In '88 I registered and received a CWP (concealed weapons permit ) to carry a firearm in Washington State. Part of the registration was an FBI “background check” which was just a paper form for my personal info and my fingerprints along the bottom.
I figure these days things like this are scanned into a computer and placed on file. In 1988 computer scanning and data storage were not up to todays standards. I would guess if my prints were scanned into a data file, the resolution would have been somewhat low to save space and CPU power.
Have prints of that age been entered into data files? Do they have to keep scanning past prints to keep up with better technology? Did my prints get scanned into some old system, that for one reason or another, can not be used today?
I understand there a giant nationwide database that contains fingerprints but how far back does this database go? 70’s? 60’s?
I’ve wondered the same thing about my fingerprints, which were taken when I was arrested in a small upstate New York town back in 1977. At that time I recall being told that copies would be sent to Albany (the state capital), Washington, DC, and the county seat where I lived.
I imagine the system then was even cruder than eleven years later, probably something akin to the way the AP or UPI transmitted photographs at the time.
There was and I assume still is a gigantic card catalog of every fingerprint that was ever acquired by the FBI. Now the fingerprints are digitized and categorized electronically and stored in an FBI file as well as assorted state and local agencies. i.e. state police, state BI, and local law envorcement.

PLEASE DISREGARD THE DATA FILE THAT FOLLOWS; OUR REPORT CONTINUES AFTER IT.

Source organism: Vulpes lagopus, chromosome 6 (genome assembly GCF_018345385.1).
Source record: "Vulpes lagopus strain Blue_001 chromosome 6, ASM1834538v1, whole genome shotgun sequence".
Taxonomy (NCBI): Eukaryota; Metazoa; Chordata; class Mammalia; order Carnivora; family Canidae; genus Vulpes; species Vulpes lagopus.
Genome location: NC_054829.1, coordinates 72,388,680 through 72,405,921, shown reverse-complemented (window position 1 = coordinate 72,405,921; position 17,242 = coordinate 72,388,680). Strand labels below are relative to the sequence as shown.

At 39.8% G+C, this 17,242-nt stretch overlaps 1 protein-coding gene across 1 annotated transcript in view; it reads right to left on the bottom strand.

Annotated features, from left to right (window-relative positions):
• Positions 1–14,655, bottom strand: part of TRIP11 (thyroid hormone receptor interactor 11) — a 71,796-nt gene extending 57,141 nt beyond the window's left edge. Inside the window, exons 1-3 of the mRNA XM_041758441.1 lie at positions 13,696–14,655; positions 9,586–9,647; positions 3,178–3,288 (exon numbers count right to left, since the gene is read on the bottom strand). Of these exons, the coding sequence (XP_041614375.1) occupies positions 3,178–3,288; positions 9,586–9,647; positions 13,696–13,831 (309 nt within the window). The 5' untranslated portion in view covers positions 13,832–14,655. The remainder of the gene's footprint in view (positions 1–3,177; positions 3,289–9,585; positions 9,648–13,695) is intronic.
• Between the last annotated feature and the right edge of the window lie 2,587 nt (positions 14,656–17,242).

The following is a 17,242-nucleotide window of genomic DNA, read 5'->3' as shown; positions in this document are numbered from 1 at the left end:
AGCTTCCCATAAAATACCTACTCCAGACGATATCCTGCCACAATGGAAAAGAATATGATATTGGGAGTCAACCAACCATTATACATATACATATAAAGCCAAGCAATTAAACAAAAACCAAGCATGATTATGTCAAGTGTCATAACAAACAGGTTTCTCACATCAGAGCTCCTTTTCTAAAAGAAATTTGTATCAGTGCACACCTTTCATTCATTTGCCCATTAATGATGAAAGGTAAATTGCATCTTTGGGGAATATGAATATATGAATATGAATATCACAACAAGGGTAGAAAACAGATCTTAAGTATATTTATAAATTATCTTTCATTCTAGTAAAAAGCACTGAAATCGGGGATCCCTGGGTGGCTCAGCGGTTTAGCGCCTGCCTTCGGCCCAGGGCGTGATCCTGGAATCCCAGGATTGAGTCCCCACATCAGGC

If you have ever had your fingerprints taken, NOW is NOT the time to launch a criminal career!
I talked to a King County Sheriff today and he says they are sent to the State Patrol headquarters in Olympia. They are checked with the FBI and if all is clear, it is microfiched and the card is tossed. Unless you are suspected of a crime, the sheriff said it is highly unlikely the prints will ever be used.
The place that I work, as a contractor, is a LARGE investment house. As part of the employment screening that happened after I arrived, they took my fingerprints, and checked them against some database or another, to see if I had lied on the “Have you been convicted of a crime?” question on the employment paperwork. Apparently, I have not been registered in any databases as a criminal, and my prints did not match anything out there (as I’d expect, as I’ve never been caught in any mischief ).
Did these finger prints get entered into the national system? I know they wouldn’t pull as having a record now, but would they be in the “informational system?” Would my prints come up during a crime scene investigation, if they were found there?
For the record, I’m not worried about any of that, I keep my nose pretty clean, but I’m curious…
The FBI’s digitized method of searching for fingerprints is far faster than the manual method where people sit and scan through photographs to match prints. The manual method normally has run weeks behind.